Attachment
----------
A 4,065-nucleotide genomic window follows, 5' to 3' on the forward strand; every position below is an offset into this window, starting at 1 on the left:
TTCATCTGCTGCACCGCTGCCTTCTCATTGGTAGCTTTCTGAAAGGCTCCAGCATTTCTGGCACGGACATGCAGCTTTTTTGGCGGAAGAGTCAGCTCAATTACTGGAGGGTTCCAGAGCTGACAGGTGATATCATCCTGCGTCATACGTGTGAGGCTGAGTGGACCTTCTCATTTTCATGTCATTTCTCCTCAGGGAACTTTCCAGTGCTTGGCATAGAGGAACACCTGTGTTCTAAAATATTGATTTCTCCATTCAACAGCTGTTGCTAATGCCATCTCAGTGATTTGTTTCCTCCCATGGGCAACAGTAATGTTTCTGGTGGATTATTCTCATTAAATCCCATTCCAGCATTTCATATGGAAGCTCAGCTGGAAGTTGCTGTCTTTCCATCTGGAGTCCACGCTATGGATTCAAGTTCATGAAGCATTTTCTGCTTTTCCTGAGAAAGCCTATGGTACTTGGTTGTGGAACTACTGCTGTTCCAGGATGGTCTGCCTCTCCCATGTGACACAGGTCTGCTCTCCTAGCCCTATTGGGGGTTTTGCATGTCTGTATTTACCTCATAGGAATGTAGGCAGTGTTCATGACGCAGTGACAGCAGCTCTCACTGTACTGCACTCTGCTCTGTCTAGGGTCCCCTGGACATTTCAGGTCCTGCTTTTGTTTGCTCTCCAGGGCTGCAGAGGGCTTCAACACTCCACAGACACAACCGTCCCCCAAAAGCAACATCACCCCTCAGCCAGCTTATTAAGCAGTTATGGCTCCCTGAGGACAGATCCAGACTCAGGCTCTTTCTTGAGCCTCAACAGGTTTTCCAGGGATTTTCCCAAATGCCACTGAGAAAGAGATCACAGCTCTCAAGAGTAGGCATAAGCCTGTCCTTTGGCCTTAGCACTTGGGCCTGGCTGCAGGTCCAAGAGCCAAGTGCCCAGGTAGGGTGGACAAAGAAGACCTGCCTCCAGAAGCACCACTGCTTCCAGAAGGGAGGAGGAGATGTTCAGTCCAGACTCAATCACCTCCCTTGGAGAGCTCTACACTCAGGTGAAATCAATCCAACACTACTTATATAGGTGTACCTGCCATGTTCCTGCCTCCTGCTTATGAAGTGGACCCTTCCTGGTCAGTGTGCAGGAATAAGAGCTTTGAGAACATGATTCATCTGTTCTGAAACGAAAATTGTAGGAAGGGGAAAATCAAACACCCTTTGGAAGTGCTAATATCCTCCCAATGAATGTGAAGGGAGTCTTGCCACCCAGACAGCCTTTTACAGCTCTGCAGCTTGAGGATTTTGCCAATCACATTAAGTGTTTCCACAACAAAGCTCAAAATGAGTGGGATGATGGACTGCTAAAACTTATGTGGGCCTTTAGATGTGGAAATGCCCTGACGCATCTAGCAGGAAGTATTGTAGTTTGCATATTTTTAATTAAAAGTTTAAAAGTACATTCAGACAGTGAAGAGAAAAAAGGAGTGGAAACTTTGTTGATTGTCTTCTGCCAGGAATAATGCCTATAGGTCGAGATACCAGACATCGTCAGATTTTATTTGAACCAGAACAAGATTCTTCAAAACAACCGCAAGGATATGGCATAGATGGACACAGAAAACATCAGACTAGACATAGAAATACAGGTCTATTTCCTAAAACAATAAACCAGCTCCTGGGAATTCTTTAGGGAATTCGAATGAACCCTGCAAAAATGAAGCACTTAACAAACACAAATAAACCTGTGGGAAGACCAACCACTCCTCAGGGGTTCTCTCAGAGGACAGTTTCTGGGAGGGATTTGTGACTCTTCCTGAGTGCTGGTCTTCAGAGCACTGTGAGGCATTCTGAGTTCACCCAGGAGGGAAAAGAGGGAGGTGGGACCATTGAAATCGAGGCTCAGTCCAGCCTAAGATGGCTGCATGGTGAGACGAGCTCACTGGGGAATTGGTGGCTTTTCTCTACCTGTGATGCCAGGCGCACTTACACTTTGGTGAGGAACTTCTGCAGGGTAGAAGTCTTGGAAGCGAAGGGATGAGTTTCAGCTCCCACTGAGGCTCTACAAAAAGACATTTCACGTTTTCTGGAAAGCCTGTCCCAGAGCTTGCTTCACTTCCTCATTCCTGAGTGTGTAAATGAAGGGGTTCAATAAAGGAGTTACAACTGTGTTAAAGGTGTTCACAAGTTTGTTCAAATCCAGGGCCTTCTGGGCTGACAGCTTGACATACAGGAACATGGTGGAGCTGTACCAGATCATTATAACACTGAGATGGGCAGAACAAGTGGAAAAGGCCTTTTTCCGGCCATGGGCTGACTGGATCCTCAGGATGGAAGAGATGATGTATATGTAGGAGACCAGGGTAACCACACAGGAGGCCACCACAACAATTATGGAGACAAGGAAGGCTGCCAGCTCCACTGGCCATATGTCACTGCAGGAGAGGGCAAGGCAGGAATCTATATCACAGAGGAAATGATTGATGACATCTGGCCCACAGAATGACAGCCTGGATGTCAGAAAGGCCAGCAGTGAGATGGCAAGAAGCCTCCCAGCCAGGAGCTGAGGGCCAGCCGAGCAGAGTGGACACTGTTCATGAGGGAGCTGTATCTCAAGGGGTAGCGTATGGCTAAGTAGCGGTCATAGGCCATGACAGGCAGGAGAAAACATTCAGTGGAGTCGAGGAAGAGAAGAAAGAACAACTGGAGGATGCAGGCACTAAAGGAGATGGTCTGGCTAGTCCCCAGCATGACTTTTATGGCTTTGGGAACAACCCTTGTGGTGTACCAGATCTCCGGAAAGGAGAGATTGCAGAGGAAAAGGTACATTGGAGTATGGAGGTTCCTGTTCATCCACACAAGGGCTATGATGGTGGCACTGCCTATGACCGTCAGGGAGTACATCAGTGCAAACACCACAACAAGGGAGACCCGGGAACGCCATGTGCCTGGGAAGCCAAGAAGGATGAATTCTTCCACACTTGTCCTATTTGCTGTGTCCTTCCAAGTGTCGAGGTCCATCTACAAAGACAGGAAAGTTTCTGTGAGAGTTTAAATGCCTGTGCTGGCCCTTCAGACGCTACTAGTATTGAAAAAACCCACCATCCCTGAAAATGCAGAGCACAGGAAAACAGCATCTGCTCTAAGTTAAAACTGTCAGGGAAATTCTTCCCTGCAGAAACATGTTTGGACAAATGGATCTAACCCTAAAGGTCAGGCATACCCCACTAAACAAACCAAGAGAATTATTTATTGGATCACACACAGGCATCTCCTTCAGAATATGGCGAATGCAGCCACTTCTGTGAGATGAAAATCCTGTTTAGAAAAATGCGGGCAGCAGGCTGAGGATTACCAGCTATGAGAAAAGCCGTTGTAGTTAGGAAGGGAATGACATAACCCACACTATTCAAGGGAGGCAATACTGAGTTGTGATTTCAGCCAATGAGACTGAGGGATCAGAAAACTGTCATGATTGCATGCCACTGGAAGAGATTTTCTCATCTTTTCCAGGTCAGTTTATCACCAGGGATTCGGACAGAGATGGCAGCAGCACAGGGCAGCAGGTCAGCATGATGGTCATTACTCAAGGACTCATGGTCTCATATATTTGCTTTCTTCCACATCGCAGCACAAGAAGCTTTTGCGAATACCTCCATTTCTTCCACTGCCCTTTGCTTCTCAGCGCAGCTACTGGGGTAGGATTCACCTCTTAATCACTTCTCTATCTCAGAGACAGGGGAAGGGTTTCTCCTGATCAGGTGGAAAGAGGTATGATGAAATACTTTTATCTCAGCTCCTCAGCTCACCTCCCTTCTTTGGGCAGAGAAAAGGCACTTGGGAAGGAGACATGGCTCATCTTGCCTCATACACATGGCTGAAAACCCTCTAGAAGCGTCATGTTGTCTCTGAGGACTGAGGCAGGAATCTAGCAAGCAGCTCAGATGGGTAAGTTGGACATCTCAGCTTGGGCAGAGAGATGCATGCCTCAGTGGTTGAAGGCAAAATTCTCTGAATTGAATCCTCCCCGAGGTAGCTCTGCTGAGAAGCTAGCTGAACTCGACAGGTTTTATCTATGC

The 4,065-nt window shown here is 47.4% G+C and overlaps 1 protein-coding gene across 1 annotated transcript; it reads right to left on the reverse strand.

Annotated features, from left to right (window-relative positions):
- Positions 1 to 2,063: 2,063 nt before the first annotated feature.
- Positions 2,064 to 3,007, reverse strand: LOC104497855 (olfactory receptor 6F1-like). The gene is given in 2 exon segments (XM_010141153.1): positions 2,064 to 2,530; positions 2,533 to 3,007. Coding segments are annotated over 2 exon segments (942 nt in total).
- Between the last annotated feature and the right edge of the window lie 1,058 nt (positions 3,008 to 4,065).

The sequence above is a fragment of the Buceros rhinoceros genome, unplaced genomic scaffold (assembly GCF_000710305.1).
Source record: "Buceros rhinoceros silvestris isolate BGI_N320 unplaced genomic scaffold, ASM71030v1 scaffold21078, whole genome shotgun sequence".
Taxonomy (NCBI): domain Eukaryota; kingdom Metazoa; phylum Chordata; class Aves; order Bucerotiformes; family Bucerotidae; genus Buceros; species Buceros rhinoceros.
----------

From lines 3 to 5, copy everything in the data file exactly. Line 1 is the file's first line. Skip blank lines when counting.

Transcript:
The 4,065-nt window shown here is 47.4% G+C and overlaps 1 protein-coding gene across 1 annotated transcript; it reads right to left on the reverse strand.

Annotated features, from left to right (window-relative positions):
- Positions 1 to 2,063: 2,063 nt before the first annotated feature.